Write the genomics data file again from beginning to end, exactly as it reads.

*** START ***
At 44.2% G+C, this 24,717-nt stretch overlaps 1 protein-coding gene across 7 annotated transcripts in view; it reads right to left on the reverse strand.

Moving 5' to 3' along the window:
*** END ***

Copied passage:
At 44.2% G+C, this 24,717-nt stretch overlaps 1 protein-coding gene across 7 annotated transcripts in view; it reads right to left on the reverse strand.

Moving 5' to 3' along the window: